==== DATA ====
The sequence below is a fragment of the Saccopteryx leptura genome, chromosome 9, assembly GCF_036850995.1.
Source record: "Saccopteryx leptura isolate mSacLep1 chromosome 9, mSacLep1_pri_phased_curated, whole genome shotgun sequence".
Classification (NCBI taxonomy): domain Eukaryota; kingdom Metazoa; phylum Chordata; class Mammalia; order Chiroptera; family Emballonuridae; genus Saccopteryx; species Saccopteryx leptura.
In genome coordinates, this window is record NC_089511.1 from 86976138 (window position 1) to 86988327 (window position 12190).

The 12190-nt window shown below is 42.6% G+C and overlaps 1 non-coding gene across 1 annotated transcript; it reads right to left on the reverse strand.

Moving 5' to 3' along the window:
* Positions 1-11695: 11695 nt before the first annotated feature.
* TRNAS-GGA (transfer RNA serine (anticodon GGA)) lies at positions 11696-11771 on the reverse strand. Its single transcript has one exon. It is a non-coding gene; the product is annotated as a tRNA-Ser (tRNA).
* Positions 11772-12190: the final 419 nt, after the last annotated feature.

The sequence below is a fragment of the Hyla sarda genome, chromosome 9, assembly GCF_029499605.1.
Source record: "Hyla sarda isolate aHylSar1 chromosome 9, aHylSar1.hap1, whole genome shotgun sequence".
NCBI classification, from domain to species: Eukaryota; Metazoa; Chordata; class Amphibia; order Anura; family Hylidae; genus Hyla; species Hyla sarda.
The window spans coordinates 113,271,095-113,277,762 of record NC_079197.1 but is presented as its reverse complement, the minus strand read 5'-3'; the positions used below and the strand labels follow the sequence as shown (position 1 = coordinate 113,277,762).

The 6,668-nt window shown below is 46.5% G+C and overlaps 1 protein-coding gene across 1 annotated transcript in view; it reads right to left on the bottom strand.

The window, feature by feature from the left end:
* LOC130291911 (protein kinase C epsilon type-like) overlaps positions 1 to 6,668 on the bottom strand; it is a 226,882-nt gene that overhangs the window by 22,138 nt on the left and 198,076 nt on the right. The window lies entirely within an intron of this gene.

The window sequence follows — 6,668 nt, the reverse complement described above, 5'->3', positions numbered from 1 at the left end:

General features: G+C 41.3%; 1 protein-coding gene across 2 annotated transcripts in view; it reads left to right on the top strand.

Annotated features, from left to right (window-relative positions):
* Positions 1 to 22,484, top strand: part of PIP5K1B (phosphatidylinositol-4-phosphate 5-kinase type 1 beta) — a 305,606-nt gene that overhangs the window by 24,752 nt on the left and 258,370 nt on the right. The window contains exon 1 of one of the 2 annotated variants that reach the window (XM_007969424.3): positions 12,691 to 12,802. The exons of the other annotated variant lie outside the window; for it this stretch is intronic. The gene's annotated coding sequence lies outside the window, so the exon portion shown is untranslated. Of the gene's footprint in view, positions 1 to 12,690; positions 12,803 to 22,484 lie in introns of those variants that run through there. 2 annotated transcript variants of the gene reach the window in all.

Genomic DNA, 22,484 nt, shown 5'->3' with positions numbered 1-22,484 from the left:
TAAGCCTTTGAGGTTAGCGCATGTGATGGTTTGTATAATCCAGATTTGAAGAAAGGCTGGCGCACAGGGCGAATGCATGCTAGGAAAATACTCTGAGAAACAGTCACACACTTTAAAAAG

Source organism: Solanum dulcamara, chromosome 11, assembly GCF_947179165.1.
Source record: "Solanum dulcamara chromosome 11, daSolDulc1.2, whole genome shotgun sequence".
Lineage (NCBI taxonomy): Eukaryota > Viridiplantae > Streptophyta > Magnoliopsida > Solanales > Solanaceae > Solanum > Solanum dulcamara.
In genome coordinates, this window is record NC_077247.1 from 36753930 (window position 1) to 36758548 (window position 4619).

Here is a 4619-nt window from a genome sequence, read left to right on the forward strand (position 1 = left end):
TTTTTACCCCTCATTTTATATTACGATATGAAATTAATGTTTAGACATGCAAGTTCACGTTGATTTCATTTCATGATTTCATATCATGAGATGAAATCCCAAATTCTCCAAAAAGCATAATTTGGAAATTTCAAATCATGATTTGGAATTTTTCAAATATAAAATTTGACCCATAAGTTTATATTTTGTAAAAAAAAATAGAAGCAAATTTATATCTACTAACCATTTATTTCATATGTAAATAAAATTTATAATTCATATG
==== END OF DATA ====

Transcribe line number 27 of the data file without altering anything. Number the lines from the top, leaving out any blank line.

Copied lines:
Here is a 4619-nt window from a genome sequence, read left to right on the forward strand (position 1 = left end):